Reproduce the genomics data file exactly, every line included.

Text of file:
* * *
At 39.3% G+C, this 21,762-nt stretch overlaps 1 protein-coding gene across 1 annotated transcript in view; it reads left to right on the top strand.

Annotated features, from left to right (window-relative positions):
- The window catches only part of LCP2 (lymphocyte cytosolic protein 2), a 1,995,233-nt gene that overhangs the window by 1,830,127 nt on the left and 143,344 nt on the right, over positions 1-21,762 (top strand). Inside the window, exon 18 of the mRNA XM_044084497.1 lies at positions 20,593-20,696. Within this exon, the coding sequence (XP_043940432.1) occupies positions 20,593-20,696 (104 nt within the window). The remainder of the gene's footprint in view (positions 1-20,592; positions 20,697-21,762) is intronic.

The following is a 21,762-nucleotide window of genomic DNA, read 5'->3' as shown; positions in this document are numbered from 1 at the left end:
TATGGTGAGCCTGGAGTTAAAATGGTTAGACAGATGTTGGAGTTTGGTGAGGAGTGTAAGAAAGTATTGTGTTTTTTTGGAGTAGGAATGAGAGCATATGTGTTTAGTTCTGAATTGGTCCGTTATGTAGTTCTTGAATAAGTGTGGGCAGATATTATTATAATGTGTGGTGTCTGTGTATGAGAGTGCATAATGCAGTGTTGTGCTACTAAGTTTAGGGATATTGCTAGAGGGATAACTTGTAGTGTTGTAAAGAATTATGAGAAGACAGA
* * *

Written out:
At 39.3% G+C, this 21,762-nt stretch overlaps 1 protein-coding gene across 1 annotated transcript in view; it reads left to right on the top strand.

Annotated features, from left to right (window-relative positions):
- The window catches only part of LCP2 (lymphocyte cytosolic protein 2), a 1,995,233-nt gene that overhangs the window by 1,830,127 nt on the left and 143,344 nt on the right, over positions 1-21,762 (top strand). Inside the window, exon 18 of the mRNA XM_044084497.1 lies at positions 20,593-20,696. Within this exon, the coding sequence (XP_043940432.1) occupies positions 20,593-20,696 (104 nt within the window). The remainder of the gene's footprint in view (positions 1-20,592; positions 20,697-21,762) is intronic.

The following is a 21,762-nucleotide window of genomic DNA, read 5'->3' as shown; positions in this document are numbered from 1 at the left end:
TATGGTGAGCCTGGAGTTAAAATGGTTAGACAGATGTTGGAGTTTGGTGAGGAGTGTAAGAAAGTATTGTGTTTTTTTGGAGTAGGAATGAGAGCATATGTGTTTAGTTCTGAATTGGTCCGTTATGTAGTTCTTGAATAAGTGTGGGCAGATATTATTATAATGTGTGGTGTCTGTGTATGAGAGTGCATAATGCAGTGTTGTGCTACTAAGTTTAGGGATATTGCTAGAGGGATAACTTGTAGTGTTGTAAAGAATTATGAGAAGACAGA